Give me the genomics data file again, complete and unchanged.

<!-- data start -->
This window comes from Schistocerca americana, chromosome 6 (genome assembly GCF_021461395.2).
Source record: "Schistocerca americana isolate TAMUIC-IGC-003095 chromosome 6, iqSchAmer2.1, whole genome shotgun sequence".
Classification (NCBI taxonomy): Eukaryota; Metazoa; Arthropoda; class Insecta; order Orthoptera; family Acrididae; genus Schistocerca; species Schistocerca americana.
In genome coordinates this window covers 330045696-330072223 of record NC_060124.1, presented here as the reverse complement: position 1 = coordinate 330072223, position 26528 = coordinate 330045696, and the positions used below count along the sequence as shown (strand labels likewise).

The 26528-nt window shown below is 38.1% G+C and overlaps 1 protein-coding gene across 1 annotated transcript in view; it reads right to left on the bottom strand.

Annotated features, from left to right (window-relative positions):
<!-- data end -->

This window comes from Schistocerca americana, chromosome 6 (genome assembly GCF_021461395.2).
Source record: "Schistocerca americana isolate TAMUIC-IGC-003095 chromosome 6, iqSchAmer2.1, whole genome shotgun sequence".
Classification (NCBI taxonomy): Eukaryota; Metazoa; Arthropoda; class Insecta; order Orthoptera; family Acrididae; genus Schistocerca; species Schistocerca americana.
In genome coordinates this window covers 330045696-330072223 of record NC_060124.1, presented here as the reverse complement: position 1 = coordinate 330072223, position 26528 = coordinate 330045696, and the positions used below count along the sequence as shown (strand labels likewise).

The 26528-nt window shown below is 38.1% G+C and overlaps 1 protein-coding gene across 1 annotated transcript in view; it reads right to left on the bottom strand.

Annotated features, from left to right (window-relative positions):